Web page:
(This article was first published on July 6, 2019.)
Results from just two haemophilia A patients sent Sangamo’s stock soaring in April, and the company will hope to repeat the trick on Monday. The group’s latest data drop with its Pfizer-partnered gene therapy, SB-525, shows persistent longer-term responses and promising but early results in two further patients receiving the highest dose.
Still, only one of the recently dosed subjects has reached normal levels of factor VIII so far, and there was another case of the liver enzyme elevations previously seen. While Sangamo is confident of managing these adverse events, it still has some way to go to prove that its therapy is effective, durable and safe.
The latest data from the phase I/II Alta trial were presented on Saturday at the International Society on Thrombosis and Haemostasis (ISTH) meeting in Melbourne.
The trial has so far enrolled 10 patients. Four of these received the highest SB-525 dose of 3x1013 vector genomes (vg)/kg, and it is this group that has produced the most promising data.
Sangamo will recruit one more patient into this dose cohort, the company’s chief executive, Sandy Macrae, told Vantage. The company does not plan to evaluate higher doses in the study, he added.
A phase III trial should also begin soon, and will be run by Pfizer. Mr Macrae would not confirm whether this would also use 3x1013vg/kg, but did say that both Pfizer and Sangamo were “very happy” with the results being generated from this cohort.
This optimism looks justified based on the data available so far on levels of factor VIII, the clotting factor that is missing in haemophilia A. In the two patients treated with the highest dose who have been followed for the longest, FVIII levels, which had reached normal levels at the April data cut, stayed within the normal range as determined by chromogenic assay.
The two more recently dosed patients also showed a rapid rise in FVIII levels, although only one has reached the normal range so far; however, this patient has only been followed for four weeks.
The Sangamo presentation also included data generated with a one-stage assay, but Vantage chose to focus on the data from the chromogenic assay because Mr Macrae described it as the most relevant measure of FVIII activity.
It is also the assay that Biomarin is now using in trials of its haemophilia A gene therapy contender, valoctocogene roxaparvovec (valrox), and is apparently the measure that the US FDA favours.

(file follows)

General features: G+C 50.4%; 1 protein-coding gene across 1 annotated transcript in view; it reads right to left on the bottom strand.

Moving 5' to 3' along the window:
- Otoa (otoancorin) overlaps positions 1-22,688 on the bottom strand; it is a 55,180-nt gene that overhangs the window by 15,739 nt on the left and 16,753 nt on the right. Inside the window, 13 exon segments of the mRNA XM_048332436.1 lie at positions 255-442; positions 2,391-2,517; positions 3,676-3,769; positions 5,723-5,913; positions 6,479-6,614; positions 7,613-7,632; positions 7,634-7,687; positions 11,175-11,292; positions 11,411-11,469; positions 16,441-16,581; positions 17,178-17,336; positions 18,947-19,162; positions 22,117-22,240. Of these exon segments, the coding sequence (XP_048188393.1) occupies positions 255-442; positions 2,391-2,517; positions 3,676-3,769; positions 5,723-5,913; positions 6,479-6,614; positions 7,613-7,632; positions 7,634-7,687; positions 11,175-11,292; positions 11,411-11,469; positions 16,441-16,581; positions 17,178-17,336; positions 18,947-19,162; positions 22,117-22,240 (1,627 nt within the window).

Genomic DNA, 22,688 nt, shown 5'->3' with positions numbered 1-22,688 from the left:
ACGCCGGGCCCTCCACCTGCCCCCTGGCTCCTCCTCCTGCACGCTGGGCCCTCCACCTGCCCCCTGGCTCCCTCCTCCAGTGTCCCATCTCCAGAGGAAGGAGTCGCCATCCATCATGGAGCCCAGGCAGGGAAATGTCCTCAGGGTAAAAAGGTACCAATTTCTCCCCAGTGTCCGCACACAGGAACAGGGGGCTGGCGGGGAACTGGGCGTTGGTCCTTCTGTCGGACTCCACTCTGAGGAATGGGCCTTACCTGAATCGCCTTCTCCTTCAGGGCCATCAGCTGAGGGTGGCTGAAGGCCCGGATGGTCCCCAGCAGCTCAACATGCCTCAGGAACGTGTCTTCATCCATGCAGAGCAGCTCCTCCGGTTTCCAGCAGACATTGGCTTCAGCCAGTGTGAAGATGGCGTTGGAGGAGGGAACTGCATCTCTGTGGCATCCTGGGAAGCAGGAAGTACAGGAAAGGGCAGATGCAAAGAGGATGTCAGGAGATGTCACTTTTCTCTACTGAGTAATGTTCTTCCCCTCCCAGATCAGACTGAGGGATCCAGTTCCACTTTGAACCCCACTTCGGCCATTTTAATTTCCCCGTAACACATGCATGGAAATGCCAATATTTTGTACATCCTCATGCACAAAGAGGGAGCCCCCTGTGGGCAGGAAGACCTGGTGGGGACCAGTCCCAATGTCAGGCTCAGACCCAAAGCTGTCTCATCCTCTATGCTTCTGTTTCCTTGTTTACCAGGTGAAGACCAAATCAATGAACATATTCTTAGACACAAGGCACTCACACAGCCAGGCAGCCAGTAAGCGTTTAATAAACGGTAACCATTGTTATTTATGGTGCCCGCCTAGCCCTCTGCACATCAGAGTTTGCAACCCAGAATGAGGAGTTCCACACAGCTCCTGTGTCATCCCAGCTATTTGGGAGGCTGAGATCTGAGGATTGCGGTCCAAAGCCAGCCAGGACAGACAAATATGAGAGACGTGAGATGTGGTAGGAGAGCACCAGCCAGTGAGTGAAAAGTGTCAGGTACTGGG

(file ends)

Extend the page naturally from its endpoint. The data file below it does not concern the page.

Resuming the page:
On the current data SB-525 looks at least as good as valrox, although the usual caveats about cross-trial comparisons apply, and the results should also be treated with caution given the small number of patients treated so far.
In Biomarin’s phase II trial the chromogenic assay found FVIII levels around 60% of normal at 25 weeks in patients treated with the high dose of valrox, 6x1013vg/kg.
There are also questions around the durability of Biomarin’s project. The company reported in May that FVIII levels in patients receiving high-dose valrox had dropped to a median of 20% of normal at three years (Biomarin suffers minimal bleeding on valrox readout, May 28, 2019).
Valrox still looks approvable, but perhaps not as the once-and-done gene therapy that some had hoped for based on earlier data.
Sangamo believes that SB-525 could have a more durable effect, but of course it will need to prove this with longer-term data. The Alta trial will follow patients for up to three years, but Mr Macrae told Vantage: “We believe gene therapies require long-term follow-up for many years and are evaluating how to do this.”
As for side effects, the Alta trial saw one treatment-related serious adverse event of hypotension and fever, which was previously reported. The April data cut also found that one patient had liver enzyme elevations of more than 1.5 times the upper limit of normal (Two haemophilia A subjects help Sangamo erase 2019's losses, April 2, 2019).
The company reported another case of liver enzyme elevations today. Mr Macrae described the events as “not unexpected or concerning”, noting that other gene therapies using AAV vectors had seen similar enzyme rises and that, in the case of SB-525, these were managed with steroids and did not result in a loss of FVIII levels.
Sangamo’s study does not use prophylactic steroids, which could give SB-525 an advantage over another contender, Spark Therapeutics’ SPK-8011. Concerns about immunogenicity with this project spurred Spark to add a cohort to its phase I/II trial including prophylactic steroids; data are imminent, and might also feature at ISTH.
In addition, SPK-8011 has not managed to return FVIII levels to within the normal range.
High-dose valrox is already in a phase III trial, Gener8-1, and looks on track to become the first approved haemophilia A gene therapy, but there is room for improvement. The latest results will have strengthened Sangamo’s case, but more data are still needed before a final winner can be crowned.